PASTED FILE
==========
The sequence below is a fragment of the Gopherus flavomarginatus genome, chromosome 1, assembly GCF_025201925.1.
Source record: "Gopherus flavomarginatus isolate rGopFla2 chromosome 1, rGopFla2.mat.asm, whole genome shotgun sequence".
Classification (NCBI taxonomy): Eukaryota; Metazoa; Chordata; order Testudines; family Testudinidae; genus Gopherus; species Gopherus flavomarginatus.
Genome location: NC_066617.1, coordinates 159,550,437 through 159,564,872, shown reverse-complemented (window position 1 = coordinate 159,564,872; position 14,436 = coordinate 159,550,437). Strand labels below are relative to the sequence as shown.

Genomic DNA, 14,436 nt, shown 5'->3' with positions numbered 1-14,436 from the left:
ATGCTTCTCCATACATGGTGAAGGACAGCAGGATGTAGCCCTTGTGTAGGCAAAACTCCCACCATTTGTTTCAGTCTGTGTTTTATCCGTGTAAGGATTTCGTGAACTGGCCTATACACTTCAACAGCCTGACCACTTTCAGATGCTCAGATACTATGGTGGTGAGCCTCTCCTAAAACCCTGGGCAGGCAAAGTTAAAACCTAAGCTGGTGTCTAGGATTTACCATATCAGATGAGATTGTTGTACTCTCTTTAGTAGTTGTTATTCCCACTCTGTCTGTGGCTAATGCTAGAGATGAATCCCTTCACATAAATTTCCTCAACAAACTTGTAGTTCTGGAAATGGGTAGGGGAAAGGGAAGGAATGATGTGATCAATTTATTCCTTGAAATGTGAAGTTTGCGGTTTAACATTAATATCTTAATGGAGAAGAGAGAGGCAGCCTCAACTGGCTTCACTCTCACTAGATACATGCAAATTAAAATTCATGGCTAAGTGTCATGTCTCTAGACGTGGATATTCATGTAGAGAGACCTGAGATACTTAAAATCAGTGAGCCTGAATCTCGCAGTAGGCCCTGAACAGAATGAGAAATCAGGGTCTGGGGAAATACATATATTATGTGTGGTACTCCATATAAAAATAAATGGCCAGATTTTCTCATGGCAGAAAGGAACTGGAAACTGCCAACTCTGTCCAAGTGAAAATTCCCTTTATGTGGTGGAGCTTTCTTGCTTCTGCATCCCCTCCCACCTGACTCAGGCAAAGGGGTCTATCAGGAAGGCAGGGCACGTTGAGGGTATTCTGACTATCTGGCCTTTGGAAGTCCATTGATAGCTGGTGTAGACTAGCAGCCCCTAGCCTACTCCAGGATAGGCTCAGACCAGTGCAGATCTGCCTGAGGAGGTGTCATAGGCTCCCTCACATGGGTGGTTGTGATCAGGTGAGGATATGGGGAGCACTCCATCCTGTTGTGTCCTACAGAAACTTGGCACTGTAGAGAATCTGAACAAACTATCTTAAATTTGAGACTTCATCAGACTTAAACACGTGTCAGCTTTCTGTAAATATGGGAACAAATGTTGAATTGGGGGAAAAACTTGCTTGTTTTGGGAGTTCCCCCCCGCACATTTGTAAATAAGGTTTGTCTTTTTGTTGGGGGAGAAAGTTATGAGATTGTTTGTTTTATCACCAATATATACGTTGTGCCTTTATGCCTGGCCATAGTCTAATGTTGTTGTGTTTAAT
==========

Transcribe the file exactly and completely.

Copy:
The sequence below is a fragment of the Gopherus flavomarginatus genome, chromosome 1, assembly GCF_025201925.1.
Source record: "Gopherus flavomarginatus isolate rGopFla2 chromosome 1, rGopFla2.mat.asm, whole genome shotgun sequence".
Classification (NCBI taxonomy): Eukaryota; Metazoa; Chordata; order Testudines; family Testudinidae; genus Gopherus; species Gopherus flavomarginatus.
Genome location: NC_066617.1, coordinates 159,550,437 through 159,564,872, shown reverse-complemented (window position 1 = coordinate 159,564,872; position 14,436 = coordinate 159,550,437). Strand labels below are relative to the sequence as shown.

Genomic DNA, 14,436 nt, shown 5'->3' with positions numbered 1-14,436 from the left:
ATGCTTCTCCATACATGGTGAAGGACAGCAGGATGTAGCCCTTGTGTAGGCAAAACTCCCACCATTTGTTTCAGTCTGTGTTTTATCCGTGTAAGGATTTCGTGAACTGGCCTATACACTTCAACAGCCTGACCACTTTCAGATGCTCAGATACTATGGTGGTGAGCCTCTCCTAAAACCCTGGGCAGGCAAAGTTAAAACCTAAGCTGGTGTCTAGGATTTACCATATCAGATGAGATTGTTGTACTCTCTTTAGTAGTTGTTATTCCCACTCTGTCTGTGGCTAATGCTAGAGATGAATCCCTTCACATAAATTTCCTCAACAAACTTGTAGTTCTGGAAATGGGTAGGGGAAAGGGAAGGAATGATGTGATCAATTTATTCCTTGAAATGTGAAGTTTGCGGTTTAACATTAATATCTTAATGGAGAAGAGAGAGGCAGCCTCAACTGGCTTCACTCTCACTAGATACATGCAAATTAAAATTCATGGCTAAGTGTCATGTCTCTAGACGTGGATATTCATGTAGAGAGACCTGAGATACTTAAAATCAGTGAGCCTGAATCTCGCAGTAGGCCCTGAACAGAATGAGAAATCAGGGTCTGGGGAAATACATATATTATGTGTGGTACTCCATATAAAAATAAATGGCCAGATTTTCTCATGGCAGAAAGGAACTGGAAACTGCCAACTCTGTCCAAGTGAAAATTCCCTTTATGTGGTGGAGCTTTCTTGCTTCTGCATCCCCTCCCACCTGACTCAGGCAAAGGGGTCTATCAGGAAGGCAGGGCACGTTGAGGGTATTCTGACTATCTGGCCTTTGGAAGTCCATTGATAGCTGGTGTAGACTAGCAGCCCCTAGCCTACTCCAGGATAGGCTCAGACCAGTGCAGATCTGCCTGAGGAGGTGTCATAGGCTCCCTCACATGGGTGGTTGTGATCAGGTGAGGATATGGGGAGCACTCCATCCTGTTGTGTCCTACAGAAACTTGGCACTGTAGAGAATCTGAACAAACTATCTTAAATTTGAGACTTCATCAGACTTAAACACGTGTCAGCTTTCTGTAAATATGGGAACAAATGTTGAATTGGGGGAAAAACTTGCTTGTTTTGGGAGTTCCCCCCCGCACATTTGTAAATAAGGTTTGTCTTTTTGTTGGGGGAGAAAGTTATGAGATTGTTTGTTTTATCACCAATATATACGTTGTGCCTTTATGCCTGGCCATAGTCTAATGTTGTTGTGTTTAAT